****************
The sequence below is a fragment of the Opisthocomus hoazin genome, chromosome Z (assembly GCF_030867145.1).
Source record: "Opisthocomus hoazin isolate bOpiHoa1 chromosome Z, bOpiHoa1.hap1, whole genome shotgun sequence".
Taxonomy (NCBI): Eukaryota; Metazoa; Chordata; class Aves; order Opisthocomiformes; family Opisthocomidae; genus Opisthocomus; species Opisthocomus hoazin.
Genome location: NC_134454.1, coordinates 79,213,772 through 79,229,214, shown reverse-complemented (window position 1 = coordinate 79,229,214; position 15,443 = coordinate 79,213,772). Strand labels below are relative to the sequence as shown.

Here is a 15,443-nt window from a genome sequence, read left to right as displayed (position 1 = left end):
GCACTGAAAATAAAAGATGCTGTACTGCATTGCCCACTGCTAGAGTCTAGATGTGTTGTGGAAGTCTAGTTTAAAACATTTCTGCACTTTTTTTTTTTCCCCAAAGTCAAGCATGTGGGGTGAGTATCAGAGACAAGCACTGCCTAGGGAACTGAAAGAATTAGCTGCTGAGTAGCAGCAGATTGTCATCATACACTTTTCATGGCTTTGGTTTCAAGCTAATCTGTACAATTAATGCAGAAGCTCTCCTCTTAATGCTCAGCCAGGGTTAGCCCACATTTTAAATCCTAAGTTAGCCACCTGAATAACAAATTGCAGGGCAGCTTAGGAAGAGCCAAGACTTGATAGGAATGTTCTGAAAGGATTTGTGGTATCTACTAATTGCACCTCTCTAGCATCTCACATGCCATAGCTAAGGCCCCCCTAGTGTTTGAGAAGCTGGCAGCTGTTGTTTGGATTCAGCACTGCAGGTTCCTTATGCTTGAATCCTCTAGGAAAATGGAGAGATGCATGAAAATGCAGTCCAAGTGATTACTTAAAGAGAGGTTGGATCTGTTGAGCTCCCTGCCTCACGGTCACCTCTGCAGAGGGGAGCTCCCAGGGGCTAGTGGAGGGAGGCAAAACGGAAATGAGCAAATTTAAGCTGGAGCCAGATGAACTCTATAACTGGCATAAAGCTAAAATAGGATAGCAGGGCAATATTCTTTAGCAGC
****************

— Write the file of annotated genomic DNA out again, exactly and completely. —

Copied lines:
The sequence below is a fragment of the Opisthocomus hoazin genome, chromosome Z (assembly GCF_030867145.1).
Source record: "Opisthocomus hoazin isolate bOpiHoa1 chromosome Z, bOpiHoa1.hap1, whole genome shotgun sequence".
Taxonomy (NCBI): Eukaryota; Metazoa; Chordata; class Aves; order Opisthocomiformes; family Opisthocomidae; genus Opisthocomus; species Opisthocomus hoazin.
Genome location: NC_134454.1, coordinates 79,213,772 through 79,229,214, shown reverse-complemented (window position 1 = coordinate 79,229,214; position 15,443 = coordinate 79,213,772). Strand labels below are relative to the sequence as shown.

Here is a 15,443-nt window from a genome sequence, read left to right as displayed (position 1 = left end):
GCACTGAAAATAAAAGATGCTGTACTGCATTGCCCACTGCTAGAGTCTAGATGTGTTGTGGAAGTCTAGTTTAAAACATTTCTGCACTTTTTTTTTTTCCCCAAAGTCAAGCATGTGGGGTGAGTATCAGAGACAAGCACTGCCTAGGGAACTGAAAGAATTAGCTGCTGAGTAGCAGCAGATTGTCATCATACACTTTTCATGGCTTTGGTTTCAAGCTAATCTGTACAATTAATGCAGAAGCTCTCCTCTTAATGCTCAGCCAGGGTTAGCCCACATTTTAAATCCTAAGTTAGCCACCTGAATAACAAATTGCAGGGCAGCTTAGGAAGAGCCAAGACTTGATAGGAATGTTCTGAAAGGATTTGTGGTATCTACTAATTGCACCTCTCTAGCATCTCACATGCCATAGCTAAGGCCCCCCTAGTGTTTGAGAAGCTGGCAGCTGTTGTTTGGATTCAGCACTGCAGGTTCCTTATGCTTGAATCCTCTAGGAAAATGGAGAGATGCATGAAAATGCAGTCCAAGTGATTACTTAAAGAGAGGTTGGATCTGTTGAGCTCCCTGCCTCACGGTCACCTCTGCAGAGGGGAGCTCCCAGGGGCTAGTGGAGGGAGGCAAAACGGAAATGAGCAAATTTAAGCTGGAGCCAGATGAACTCTATAACTGGCATAAAGCTAAAATAGGATAGCAGGGCAATATTCTTTAGCAGC